Not according to the Constitution, which says it is we the people that establish justice.

'Government is fallible.'

Of course it is, being a human institution.

'Nature is not.'

Nature is neither fallible nor infallible.

Pace Judge Posner, who was slapped down by the US Supreme Court for using economic theory in his judgments.

It means this program should be cancelled

The law and economics movement took off when Henry Manne moved to GMU and attracted the support of the John M. Olin Foundation. By far the biggest target of the law and economics movement has been anti-trust laws. Defense of monopoly is a common theme here at this blog. Peter Thiel teaches his followers that monopoly is the key to business success. Yet, Econ 101 is based on the premise that with many competing participants no single participant in a market is strong enough to dominate the market. One has to wonder if the law and economics movement is promoting economics or protecting the powerful.

One has to wonder if the law and economics movement is promoting economics or protecting the powerful.

I don't wonder. What would economics suggest?

'The law and economics movement took off when Henry Manne moved to GMU'

Well, to the extent that it was tied into a number of ongoing efforts to influence American political discourse, then sure, took off is not wrong.

Basically, you are missing the synergies involved in having GMU be a convenient P.O. box for all your public policy influencing needs.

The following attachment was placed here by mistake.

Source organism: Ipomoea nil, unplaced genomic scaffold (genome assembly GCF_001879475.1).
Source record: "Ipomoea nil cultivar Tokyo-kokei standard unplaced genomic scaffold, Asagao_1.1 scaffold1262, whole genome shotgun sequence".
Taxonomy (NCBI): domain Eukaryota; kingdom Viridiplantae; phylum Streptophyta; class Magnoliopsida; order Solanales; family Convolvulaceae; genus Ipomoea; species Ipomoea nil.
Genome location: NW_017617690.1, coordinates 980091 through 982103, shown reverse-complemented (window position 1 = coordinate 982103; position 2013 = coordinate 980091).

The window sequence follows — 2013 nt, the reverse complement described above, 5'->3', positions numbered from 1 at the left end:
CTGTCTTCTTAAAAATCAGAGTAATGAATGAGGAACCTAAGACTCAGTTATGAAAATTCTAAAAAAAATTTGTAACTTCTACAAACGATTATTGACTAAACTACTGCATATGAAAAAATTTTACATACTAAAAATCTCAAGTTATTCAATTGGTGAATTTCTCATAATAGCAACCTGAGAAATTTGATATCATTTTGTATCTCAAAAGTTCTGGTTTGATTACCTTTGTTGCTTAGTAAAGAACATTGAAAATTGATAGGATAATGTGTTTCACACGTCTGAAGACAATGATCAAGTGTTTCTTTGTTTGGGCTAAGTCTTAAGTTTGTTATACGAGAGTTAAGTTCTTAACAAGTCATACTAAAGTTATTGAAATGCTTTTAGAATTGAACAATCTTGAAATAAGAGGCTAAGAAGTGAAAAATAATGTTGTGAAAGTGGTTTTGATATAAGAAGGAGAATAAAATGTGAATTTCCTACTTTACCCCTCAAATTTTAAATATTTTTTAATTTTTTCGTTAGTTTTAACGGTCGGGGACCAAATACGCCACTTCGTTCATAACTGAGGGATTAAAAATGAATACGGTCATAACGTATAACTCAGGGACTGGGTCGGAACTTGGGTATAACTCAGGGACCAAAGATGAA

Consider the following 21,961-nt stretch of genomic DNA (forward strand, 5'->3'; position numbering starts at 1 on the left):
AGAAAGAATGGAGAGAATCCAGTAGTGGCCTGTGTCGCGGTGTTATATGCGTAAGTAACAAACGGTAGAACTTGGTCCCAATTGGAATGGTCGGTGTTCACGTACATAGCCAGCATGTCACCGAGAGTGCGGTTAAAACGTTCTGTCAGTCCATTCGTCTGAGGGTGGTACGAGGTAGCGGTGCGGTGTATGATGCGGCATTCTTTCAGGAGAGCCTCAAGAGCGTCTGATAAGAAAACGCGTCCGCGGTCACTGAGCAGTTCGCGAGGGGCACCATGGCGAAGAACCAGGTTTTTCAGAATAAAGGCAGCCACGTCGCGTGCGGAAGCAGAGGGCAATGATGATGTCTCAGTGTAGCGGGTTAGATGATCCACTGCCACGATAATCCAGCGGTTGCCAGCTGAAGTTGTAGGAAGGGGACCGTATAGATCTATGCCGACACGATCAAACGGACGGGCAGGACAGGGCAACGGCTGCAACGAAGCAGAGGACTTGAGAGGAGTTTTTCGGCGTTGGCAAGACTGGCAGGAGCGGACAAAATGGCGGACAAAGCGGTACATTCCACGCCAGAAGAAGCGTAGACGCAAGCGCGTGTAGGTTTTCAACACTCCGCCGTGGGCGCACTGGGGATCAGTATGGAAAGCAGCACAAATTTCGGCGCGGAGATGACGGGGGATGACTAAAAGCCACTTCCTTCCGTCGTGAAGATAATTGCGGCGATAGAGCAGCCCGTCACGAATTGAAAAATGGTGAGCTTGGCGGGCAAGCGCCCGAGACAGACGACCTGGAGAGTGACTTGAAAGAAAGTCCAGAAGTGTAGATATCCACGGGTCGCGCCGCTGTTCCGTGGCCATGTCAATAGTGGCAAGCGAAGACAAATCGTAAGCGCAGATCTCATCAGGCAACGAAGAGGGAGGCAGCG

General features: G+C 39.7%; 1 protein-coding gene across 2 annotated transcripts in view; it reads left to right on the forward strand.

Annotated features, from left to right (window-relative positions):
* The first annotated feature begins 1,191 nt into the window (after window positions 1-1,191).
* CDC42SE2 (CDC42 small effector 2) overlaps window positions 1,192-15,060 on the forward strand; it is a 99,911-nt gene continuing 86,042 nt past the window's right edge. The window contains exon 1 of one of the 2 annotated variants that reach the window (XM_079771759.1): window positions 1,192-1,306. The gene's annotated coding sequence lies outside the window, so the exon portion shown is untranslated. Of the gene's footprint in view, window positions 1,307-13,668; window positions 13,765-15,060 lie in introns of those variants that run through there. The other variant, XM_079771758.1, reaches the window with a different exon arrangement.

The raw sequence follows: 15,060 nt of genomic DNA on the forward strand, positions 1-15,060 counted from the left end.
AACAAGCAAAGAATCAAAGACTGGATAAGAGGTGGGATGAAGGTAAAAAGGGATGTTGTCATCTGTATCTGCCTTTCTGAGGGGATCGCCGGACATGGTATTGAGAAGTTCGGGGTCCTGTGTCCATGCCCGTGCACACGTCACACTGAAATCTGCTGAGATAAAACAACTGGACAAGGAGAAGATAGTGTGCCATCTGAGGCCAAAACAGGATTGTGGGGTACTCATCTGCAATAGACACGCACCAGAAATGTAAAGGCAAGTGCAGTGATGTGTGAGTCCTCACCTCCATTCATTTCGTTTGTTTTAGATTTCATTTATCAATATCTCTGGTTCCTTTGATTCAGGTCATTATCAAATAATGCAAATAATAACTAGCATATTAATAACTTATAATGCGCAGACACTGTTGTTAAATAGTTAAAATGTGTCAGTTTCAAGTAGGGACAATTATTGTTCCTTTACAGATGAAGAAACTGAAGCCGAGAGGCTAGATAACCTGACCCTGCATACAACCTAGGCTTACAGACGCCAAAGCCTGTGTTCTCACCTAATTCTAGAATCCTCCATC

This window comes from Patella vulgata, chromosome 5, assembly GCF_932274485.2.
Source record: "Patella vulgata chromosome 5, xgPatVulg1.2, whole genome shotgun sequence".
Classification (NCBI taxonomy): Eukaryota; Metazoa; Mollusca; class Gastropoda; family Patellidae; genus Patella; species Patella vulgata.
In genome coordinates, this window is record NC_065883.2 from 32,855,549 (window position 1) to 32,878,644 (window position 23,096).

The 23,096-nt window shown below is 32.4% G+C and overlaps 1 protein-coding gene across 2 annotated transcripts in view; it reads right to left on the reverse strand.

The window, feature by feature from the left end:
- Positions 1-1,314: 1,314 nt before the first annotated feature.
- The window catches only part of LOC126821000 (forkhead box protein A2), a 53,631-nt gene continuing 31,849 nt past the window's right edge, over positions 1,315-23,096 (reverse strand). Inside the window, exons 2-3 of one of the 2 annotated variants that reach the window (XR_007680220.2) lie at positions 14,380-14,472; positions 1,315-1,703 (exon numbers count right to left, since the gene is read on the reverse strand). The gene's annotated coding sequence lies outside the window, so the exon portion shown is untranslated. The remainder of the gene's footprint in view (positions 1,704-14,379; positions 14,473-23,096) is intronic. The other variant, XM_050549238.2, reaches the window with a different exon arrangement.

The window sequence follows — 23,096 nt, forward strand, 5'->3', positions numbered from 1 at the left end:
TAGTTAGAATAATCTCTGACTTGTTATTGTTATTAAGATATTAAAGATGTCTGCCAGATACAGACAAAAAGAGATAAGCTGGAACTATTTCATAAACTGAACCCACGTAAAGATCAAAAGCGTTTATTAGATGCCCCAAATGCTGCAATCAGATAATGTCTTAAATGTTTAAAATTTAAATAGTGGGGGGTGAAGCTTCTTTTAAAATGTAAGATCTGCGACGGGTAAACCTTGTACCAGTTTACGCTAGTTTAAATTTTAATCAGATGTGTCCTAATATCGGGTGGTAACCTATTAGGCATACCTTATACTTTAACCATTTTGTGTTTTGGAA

The connections between the Federalists and GMU run very deep, but I have considerably less personal knowledge in that area, though of course the same rules applies to doing PR work for Federalist events at GMU as with IHS events at GMU.

As for Dean Manne, well, let us just say that was a man that would have fit in perfectly with first class flying administration officials (who were breaking the rules by doing so, of course). But then, as proven by former Dean Manne, one can assume that Scott Pruitt will do just fine among people who provide much of the funding involved in creating a much better world.

Is the claim the application of the law & econ concepts are understood and applied or merely that the rhetoric changes?

" intensive two-week course" and "randomly exposed to Manne peers" are not really encouraging standards. One hardly learns the theory, and especially the nuances of the theory in 2 weeks or from random interactions during some specific case or even a few cases.

an intensive two-week course

Does it ever get past the "markets are wondrous" part of the textbook, i.e., the first couple of chapters?

If not, and I don't see how a two week course, no matter how "intensive," (sure!) could this probably does more harm than good.

Such two week courses are not really about the textbook, it is about filtering the attendees for further invitations.

Besides, the Knights of Malta are always looking for a few good men they approve of to become part of the American judiciary.